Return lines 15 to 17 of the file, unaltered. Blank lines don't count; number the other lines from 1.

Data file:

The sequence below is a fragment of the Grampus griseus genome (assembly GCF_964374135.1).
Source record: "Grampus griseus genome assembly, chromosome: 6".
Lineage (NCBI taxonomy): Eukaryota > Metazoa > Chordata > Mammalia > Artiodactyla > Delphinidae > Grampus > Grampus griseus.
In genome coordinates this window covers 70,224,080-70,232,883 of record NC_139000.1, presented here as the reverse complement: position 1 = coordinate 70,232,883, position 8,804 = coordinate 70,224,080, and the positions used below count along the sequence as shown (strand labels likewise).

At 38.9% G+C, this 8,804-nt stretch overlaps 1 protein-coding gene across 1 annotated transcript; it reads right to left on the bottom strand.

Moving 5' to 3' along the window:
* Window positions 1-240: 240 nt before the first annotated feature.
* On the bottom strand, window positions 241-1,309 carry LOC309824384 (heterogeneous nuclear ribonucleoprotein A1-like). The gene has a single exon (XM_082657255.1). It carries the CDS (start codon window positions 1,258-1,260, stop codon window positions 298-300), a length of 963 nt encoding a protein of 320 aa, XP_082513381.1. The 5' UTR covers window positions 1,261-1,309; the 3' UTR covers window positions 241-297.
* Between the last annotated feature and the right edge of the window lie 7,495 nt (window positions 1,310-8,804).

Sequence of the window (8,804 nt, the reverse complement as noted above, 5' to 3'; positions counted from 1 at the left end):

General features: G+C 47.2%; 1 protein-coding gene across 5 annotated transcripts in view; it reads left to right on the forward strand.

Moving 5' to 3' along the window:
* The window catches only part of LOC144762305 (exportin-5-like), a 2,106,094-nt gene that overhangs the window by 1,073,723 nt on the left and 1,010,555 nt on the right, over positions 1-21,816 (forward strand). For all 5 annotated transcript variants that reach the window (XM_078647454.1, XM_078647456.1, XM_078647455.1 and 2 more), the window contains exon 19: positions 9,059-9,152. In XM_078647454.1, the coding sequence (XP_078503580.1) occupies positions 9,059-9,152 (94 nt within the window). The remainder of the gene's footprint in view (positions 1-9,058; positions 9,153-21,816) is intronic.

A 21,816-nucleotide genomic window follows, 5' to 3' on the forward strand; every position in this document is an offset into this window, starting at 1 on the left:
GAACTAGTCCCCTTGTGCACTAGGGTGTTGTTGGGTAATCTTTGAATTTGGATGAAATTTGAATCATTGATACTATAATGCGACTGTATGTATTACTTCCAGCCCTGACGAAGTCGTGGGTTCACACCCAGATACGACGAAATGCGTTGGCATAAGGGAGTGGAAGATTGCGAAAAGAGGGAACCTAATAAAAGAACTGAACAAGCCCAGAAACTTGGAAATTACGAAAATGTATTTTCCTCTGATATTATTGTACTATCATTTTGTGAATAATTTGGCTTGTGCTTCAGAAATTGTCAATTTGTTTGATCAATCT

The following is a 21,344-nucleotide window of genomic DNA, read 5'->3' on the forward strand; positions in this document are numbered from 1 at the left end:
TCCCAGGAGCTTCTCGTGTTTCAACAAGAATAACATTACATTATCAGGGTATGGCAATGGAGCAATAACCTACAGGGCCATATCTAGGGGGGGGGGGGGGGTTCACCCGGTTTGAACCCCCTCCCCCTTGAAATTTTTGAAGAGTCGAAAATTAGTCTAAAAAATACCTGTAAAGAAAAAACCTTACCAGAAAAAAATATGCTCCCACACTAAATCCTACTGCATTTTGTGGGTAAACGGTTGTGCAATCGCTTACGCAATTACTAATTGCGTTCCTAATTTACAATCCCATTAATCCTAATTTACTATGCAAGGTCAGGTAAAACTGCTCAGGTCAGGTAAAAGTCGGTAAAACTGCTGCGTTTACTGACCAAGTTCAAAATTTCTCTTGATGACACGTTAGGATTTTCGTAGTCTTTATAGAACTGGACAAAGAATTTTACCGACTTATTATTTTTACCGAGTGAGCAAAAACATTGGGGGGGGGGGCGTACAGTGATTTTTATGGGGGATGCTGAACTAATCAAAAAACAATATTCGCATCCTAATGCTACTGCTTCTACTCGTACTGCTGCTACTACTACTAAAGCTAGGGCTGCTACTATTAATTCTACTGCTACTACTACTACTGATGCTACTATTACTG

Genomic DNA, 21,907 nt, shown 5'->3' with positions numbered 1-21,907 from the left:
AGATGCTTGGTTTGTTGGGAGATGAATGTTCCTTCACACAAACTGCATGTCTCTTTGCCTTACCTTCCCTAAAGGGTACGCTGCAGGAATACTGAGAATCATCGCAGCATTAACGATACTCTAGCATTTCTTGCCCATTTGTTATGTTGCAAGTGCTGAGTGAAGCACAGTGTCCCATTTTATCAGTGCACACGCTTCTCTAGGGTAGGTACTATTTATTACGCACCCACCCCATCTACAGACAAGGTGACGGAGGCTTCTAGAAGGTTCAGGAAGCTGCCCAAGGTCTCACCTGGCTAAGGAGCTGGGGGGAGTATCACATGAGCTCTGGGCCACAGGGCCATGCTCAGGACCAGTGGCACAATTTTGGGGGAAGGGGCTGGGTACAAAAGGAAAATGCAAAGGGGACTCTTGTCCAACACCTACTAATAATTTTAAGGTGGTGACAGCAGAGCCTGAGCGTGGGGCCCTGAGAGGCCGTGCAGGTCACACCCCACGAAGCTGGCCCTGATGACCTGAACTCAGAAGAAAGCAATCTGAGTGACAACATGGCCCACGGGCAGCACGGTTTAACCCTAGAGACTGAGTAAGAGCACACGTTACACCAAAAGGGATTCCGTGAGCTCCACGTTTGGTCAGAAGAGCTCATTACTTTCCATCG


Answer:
GAACTAGTCCCCTTGTGCACTAGGGTGTTGTTGGGTAATCTTTGAATTTGGATGAAATTTGAATCATTGATACTATAATGCGACTGTATGTATTACTTCCAGCCCTGACGAAGTCGTGGGTTCACACCCAGATACGACGAAATGCGTTGGCATAAGGGAGTGGAAGATTGCGAAAAGAGGGAACCTAATAAAAGAACTGAACAAGCCCAGAAACTTGGAAATTACGAAAATGTATTTTCCTCTGATATTATTGTACTATCATTTTGTGAATAATTTGGCTTGTGCTTCAGAAATTGTCAATTTGTTTGATCAATCT

The following is a 21,344-nucleotide window of genomic DNA, read 5'->3' on the forward strand; positions in this document are numbered from 1 at the left end:
TCCCAGGAGCTTCTCGTGTTTCAACAAGAATAACATTACATTATCAGGGTATGGCAATGGAGCAATAACCTACAGGGCCATATCTAGGGGGGGGGGGGGGGTTCACCCGGTTTGAACCCCCTCCCCCTTGAAATTTTTGAAGAGTCGAAAATTAGTCTAAAAAATACCTGTAAAGAAAAAACCTTACCAGAAAAAAATATGCTCCCACACTAAATCCTACTGCATTTTGTGGGTAAACGGTTGTGCAATCGCTTACGCAATTACTAATTGCGTTCCTAATTTACAATCCCATTAATCCTAATTTACTATGCAAGGTCAGGTAAAACTGCTCAGGTCAGGTAAAAGTCGGTAAAACTGCTGCGTTTACTGACCAAGTTCAAAATTTCTCTTGATGACACGTTAGGATTTTCGTAGTCTTTATAGAACTGGACAAAGAATTTTACCGACTTATTATTTTTACCGAGTGAGCAAAAACATTGGGGGGGGGGGCGTACAGTGATTTTTATGGGGGATGCTGAACTAATCAAAAAACAATATTCGCATCCTAATGCTACTGCTTCTACTCGTACTGCTGCTACTACTACTAAAGCTAGGGCTGCTACTATTAATTCTACTGCTACTACTACTACTGATGCTACTATTACTG